ComMetrics weekly review: Hollyoaks excels as Google stumbles

by Urs E. Gattiker on 2010/08/09 · 10 comments 7,232 views

in social media diary

This week’s social media DOs and DON’Ts: Social media measurement, marketing buzz tidbits, tools and other happenings we came across while surfing the internet, blogging and posting on Facebook, Identi.ca, Naijapulse or Twitter.

Our focus includes Hollyoaks or, how TV producers got more lather from their soap using multichannel approaches, Internet and mobile penetration and accessibility in Africa, domain name sales, how Twitter influencers try to overcome their followers’ passivity, Google Wave’s failure and other heavyweight brands’ trials and tribulations.

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So here come the highs, lows and oddities I discovered through my various social media channels.

    Sunday and Monday

Hollyoaks is an example of how television producers are learning to broaden their appeal in a digital multichannel world:

    1. Hollyoaks, the teenage television soap opera that began in 1995, captures the lives of aspiring young Britons.
    2. The Hollyoaks Music Show airs during the Saturday morning T4 youth programming slot on the UK’s Channel 4.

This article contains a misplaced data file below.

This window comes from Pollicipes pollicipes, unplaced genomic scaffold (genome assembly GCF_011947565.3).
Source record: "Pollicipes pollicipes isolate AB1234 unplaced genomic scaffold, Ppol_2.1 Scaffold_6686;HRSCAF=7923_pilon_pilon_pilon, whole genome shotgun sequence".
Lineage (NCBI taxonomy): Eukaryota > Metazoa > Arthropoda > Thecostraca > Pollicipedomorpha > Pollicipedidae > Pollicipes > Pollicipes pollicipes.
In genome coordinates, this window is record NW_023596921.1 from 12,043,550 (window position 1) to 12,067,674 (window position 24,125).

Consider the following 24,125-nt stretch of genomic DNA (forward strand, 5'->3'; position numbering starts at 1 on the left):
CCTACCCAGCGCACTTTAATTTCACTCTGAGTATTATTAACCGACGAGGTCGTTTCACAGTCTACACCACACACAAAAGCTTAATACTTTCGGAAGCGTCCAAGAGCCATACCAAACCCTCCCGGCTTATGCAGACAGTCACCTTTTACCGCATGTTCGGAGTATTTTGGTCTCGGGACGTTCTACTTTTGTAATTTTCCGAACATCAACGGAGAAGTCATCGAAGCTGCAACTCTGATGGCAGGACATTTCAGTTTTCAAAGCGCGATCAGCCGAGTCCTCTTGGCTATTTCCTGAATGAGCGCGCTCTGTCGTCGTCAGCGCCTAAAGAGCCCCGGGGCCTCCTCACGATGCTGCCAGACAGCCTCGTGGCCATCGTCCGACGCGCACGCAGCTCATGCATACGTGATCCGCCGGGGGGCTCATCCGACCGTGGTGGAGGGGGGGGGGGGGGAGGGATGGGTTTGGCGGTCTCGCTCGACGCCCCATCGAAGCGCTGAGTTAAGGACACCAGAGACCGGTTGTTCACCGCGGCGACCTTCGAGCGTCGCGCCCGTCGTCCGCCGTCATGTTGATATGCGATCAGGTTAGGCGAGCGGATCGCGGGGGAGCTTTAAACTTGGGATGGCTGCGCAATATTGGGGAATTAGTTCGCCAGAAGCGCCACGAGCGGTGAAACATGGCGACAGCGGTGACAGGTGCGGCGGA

3. Hollyoaks Freshers, an online only series launched in August 2010, follows the characters about to enroll at Hollyoaks Community College (the 16+ school around which much of the action is centered).

When the show began there were only four terrestrial TV channels in the UK; now there are hundreds. As a result, the program’s TV audience that once hovered at about 3 million has dropped to only about 1.2 million, half of which are between the ages of 16 and 34.

Nevertheless its brand extension began in 1997 with a website and today, about 40 percent of the TV audience regularly visits the various web destinations. In turn, the show has managed to improve engagement with its audience.

Also, the Hollyoaks Music Show is sponsored by Matalan.co.uk, which offers the audience an opportunity to purchase whatever the performer is wearing in just one click => classic cross-channel marketing.

Evaluation. The show is a classic example of how an idea can be cross-marketed using different channels, moving from TV to music show to online series and soon, online games.